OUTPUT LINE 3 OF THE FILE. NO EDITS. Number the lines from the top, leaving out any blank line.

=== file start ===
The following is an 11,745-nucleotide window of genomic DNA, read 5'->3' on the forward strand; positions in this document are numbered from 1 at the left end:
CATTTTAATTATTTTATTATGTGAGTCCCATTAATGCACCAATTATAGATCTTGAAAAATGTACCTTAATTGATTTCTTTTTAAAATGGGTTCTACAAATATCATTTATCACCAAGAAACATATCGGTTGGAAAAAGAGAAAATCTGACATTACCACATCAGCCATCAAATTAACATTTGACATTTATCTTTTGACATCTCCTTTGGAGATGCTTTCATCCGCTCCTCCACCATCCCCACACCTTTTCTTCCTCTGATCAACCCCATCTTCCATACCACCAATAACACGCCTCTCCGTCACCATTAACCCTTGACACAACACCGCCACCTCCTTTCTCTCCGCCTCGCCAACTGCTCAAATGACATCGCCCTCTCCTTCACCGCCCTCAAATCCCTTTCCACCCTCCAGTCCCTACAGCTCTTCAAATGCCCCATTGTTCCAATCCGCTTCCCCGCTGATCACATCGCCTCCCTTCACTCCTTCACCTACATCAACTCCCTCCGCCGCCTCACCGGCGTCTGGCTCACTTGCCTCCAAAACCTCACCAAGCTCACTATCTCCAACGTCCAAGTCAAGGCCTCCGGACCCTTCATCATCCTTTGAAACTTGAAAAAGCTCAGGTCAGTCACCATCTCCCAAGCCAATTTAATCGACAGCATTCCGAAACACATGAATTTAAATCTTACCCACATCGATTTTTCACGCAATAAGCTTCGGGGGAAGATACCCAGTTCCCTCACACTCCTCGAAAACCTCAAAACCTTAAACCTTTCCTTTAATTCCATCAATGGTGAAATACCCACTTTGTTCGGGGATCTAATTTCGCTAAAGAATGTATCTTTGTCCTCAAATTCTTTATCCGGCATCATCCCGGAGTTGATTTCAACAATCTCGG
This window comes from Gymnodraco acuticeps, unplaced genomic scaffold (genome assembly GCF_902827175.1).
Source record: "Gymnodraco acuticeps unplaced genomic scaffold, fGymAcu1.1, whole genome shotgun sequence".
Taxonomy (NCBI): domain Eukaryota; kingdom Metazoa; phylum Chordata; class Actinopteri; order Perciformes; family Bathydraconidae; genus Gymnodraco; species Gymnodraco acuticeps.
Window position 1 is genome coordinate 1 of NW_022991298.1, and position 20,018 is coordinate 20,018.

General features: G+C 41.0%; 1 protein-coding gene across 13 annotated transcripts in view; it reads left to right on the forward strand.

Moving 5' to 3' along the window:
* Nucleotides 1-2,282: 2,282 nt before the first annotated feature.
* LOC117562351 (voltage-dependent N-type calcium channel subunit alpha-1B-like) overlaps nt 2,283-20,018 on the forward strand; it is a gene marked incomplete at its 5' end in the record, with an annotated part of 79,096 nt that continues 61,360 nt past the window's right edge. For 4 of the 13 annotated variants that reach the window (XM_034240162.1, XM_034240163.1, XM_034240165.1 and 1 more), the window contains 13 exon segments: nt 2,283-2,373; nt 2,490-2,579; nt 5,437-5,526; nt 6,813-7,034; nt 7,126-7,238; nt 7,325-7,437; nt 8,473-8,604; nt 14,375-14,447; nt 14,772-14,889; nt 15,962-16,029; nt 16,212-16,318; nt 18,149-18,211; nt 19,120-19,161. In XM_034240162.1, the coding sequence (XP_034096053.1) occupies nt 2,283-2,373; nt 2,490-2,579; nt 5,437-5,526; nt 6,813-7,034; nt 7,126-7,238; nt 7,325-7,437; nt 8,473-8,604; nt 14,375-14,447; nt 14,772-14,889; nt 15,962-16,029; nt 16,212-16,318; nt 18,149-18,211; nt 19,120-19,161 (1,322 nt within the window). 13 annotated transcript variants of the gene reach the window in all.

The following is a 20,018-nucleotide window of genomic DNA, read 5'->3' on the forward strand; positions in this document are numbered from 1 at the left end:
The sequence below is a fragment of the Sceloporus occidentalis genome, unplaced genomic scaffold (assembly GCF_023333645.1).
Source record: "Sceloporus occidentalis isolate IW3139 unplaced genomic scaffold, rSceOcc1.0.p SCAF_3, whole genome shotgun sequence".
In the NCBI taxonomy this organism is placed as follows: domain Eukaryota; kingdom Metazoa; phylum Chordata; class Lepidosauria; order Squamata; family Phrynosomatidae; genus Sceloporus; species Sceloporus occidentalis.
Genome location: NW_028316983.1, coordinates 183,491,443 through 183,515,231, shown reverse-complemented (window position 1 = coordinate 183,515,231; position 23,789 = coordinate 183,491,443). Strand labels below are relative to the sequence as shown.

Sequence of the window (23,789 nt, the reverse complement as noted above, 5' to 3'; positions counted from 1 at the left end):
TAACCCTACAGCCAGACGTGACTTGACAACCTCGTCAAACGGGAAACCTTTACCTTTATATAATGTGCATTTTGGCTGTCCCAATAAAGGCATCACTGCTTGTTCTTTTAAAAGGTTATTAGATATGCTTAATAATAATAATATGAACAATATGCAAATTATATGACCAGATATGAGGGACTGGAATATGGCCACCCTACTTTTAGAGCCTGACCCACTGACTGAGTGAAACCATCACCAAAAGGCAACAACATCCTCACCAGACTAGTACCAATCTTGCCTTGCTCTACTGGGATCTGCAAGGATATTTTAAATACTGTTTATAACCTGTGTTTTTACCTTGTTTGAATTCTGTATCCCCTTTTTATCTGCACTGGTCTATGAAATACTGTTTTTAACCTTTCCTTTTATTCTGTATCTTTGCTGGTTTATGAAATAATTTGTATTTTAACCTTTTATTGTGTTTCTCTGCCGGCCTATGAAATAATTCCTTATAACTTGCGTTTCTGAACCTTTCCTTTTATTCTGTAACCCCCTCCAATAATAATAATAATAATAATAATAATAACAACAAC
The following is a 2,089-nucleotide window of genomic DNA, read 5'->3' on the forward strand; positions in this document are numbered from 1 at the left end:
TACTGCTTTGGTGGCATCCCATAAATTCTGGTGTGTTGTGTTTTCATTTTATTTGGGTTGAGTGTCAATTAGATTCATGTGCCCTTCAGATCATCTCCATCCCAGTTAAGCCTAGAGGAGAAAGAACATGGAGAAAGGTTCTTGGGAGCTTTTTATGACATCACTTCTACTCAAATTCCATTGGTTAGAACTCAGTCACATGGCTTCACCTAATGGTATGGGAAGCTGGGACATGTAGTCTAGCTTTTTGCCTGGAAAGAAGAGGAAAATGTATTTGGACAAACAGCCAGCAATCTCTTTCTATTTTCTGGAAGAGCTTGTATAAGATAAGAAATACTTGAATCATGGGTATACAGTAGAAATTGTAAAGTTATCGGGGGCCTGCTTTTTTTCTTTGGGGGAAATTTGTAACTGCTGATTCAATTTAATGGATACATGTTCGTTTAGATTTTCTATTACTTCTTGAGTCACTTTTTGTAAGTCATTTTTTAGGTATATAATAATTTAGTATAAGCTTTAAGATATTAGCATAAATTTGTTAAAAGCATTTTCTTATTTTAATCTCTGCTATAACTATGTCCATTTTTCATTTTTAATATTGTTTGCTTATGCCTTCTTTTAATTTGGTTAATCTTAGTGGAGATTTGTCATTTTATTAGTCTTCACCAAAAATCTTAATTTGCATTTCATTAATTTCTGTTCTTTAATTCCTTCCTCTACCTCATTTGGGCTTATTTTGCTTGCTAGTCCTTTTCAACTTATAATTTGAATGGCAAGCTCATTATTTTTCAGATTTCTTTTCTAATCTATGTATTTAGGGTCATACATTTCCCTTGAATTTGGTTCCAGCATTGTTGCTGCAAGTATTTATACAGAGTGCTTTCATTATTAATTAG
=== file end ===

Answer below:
This window comes from Gymnodraco acuticeps, unplaced genomic scaffold (genome assembly GCF_902827175.1).